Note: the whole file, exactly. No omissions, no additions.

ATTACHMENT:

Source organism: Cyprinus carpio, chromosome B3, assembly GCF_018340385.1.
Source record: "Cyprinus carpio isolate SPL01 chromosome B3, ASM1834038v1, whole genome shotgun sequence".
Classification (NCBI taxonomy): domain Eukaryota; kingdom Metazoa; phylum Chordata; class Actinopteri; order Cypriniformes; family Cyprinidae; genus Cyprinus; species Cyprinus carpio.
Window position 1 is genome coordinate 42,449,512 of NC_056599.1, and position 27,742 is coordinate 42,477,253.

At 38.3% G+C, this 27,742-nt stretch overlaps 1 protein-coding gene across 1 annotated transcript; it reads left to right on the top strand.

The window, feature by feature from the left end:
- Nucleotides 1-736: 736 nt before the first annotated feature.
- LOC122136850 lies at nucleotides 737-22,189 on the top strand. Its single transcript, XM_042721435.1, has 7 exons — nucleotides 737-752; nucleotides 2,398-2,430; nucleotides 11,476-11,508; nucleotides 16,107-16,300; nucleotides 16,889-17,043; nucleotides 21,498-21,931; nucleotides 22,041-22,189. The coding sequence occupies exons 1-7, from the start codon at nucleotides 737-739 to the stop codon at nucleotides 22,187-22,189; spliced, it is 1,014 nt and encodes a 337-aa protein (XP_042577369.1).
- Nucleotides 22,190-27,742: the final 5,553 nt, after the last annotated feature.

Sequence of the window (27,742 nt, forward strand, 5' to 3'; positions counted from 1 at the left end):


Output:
Source organism: Cyprinus carpio, chromosome B3, assembly GCF_018340385.1.
Source record: "Cyprinus carpio isolate SPL01 chromosome B3, ASM1834038v1, whole genome shotgun sequence".
Classification (NCBI taxonomy): domain Eukaryota; kingdom Metazoa; phylum Chordata; class Actinopteri; order Cypriniformes; family Cyprinidae; genus Cyprinus; species Cyprinus carpio.
Window position 1 is genome coordinate 42,449,512 of NC_056599.1, and position 27,742 is coordinate 42,477,253.

At 38.3% G+C, this 27,742-nt stretch overlaps 1 protein-coding gene across 1 annotated transcript; it reads left to right on the top strand.

The window, feature by feature from the left end:
- Nucleotides 1-736: 736 nt before the first annotated feature.
- LOC122136850 lies at nucleotides 737-22,189 on the top strand. Its single transcript, XM_042721435.1, has 7 exons — nucleotides 737-752; nucleotides 2,398-2,430; nucleotides 11,476-11,508; nucleotides 16,107-16,300; nucleotides 16,889-17,043; nucleotides 21,498-21,931; nucleotides 22,041-22,189. The coding sequence occupies exons 1-7, from the start codon at nucleotides 737-739 to the stop codon at nucleotides 22,187-22,189; spliced, it is 1,014 nt and encodes a 337-aa protein (XP_042577369.1).
- Nucleotides 22,190-27,742: the final 5,553 nt, after the last annotated feature.

Sequence of the window (27,742 nt, forward strand, 5' to 3'; positions counted from 1 at the left end):